President Solís says proposals to lower record-high fuel prices are not viable
The Public Services Regulatory Authority (ARESEP) sent President Luis Guillermo Solís two proposals for lowering record-high fuel prices: 1) Eliminate fuel taxes and 2) Reduce spending at the National Oil Refinery (RECOPE).
However Solís believes that the tax elimination proposal “is not a valid option considering the harsh fiscal situation the country is facing.”
On Wednesday, the president said that he studied the agency’s proposal but believes the request is “vague and inadequate as it has contradictions,” however he refused to elaborate on what he meant by that. He added that any change in tax policy is something that should be analyzed first by Finance Minister Helio Fallas.
The proposal was presented Monday by ARESEP’s director Dennis Meléndez, who explained that eliminating fuel taxes would reduce gas prices by 30 percent.
However that 30 percent tax is used to fund operations by the National Roadway Council, including road construction and repairs and environmental protection programs.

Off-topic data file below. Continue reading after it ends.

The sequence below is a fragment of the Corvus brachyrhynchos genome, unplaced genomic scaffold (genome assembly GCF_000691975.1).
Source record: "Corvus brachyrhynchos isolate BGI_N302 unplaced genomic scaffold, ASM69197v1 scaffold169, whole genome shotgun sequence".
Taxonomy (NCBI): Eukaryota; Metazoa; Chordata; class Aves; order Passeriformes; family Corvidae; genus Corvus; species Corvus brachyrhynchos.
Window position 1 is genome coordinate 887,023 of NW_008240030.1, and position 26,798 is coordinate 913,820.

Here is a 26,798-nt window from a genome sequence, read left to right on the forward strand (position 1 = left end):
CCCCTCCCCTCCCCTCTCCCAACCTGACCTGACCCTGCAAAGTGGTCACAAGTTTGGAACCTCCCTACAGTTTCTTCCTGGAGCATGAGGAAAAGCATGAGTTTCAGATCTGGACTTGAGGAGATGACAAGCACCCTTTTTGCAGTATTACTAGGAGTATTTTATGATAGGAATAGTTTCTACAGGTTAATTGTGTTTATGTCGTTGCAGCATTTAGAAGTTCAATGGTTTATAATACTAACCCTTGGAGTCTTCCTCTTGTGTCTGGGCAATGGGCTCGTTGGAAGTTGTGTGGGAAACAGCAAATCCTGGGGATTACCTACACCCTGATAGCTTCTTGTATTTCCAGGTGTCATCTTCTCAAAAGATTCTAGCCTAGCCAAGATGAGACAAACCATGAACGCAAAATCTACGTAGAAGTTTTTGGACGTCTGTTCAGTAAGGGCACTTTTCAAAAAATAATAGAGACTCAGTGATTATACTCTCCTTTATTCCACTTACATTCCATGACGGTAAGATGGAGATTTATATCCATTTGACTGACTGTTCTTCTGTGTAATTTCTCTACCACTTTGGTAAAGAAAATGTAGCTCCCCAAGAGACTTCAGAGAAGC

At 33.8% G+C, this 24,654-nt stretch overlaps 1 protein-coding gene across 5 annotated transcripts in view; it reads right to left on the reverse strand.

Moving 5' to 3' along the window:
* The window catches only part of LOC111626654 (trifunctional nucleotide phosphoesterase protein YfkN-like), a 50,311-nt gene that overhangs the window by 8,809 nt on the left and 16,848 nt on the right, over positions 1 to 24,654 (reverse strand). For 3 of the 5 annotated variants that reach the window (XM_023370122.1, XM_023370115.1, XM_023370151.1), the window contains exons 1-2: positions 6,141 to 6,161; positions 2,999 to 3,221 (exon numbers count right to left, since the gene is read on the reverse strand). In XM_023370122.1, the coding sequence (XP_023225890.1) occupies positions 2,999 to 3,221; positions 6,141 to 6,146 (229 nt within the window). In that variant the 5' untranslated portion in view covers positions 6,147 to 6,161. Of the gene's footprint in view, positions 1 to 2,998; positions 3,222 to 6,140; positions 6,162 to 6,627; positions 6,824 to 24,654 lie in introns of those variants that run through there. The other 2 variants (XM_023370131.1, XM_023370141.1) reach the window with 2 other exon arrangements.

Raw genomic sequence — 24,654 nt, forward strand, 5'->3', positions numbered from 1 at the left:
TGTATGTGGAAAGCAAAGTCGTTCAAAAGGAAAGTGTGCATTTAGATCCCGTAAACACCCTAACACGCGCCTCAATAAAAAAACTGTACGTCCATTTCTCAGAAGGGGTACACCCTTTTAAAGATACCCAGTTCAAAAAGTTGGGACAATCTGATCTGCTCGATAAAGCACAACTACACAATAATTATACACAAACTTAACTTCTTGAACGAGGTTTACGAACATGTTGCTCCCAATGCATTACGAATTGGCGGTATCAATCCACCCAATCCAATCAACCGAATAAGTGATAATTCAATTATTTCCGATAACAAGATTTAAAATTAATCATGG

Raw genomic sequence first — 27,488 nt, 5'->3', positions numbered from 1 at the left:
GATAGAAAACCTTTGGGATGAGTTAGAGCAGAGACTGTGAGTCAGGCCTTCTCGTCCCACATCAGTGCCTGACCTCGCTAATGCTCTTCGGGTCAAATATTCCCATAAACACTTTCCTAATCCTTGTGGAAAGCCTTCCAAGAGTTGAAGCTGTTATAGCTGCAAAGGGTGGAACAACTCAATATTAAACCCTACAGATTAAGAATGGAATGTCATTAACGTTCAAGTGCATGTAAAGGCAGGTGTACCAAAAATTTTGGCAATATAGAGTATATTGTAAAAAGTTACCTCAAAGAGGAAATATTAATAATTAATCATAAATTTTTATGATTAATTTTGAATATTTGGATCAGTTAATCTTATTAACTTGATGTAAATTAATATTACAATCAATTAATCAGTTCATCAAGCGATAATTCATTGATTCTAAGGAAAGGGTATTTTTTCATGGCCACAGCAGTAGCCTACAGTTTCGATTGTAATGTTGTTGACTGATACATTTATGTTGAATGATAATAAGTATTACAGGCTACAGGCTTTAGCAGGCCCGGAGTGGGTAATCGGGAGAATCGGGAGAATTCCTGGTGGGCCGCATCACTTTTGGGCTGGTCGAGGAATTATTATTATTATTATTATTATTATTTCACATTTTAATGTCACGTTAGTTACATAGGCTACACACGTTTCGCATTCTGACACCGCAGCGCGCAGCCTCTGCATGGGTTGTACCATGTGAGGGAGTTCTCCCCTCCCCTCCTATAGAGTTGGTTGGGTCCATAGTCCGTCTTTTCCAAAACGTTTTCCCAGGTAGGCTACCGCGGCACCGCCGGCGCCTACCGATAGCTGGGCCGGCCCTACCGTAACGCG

Finance Vice Minister Fernando Rodríguez also dismissed the tax elimination option considering it “irresponsible and totally impractical.” He said it is not possible to propose a tax reduction as it accounts for 12 percent of tax revenues each year and its elimination would increase the government’s fiscal deficit.
ARESEP Proposals raising gas prices to record-high
On Thursday ARESEP will hold a public hearing to discuss a new hike in fuel prices that would apply as soon as next week. The hike would be the sixth increase in fuel prices this year.
If approved fuel prices would go up by ₡28, meaning a liter of super gasoline will go from ₡787 to ₡815 ($1.43-1.48) reaching the highest price ever recorded in the country, while Plus gasoline will go from ₡761 to ₡789 ($1.38-1.43). Diesel prices would drop from ₡689 to ₡679 ($1.25-1.23).
Citizens wanting to weigh in on the price hike proposal can attend a public consultation at 4 p.m. Thursday at ARESEP facilities in Escazú, southwest of the capital.
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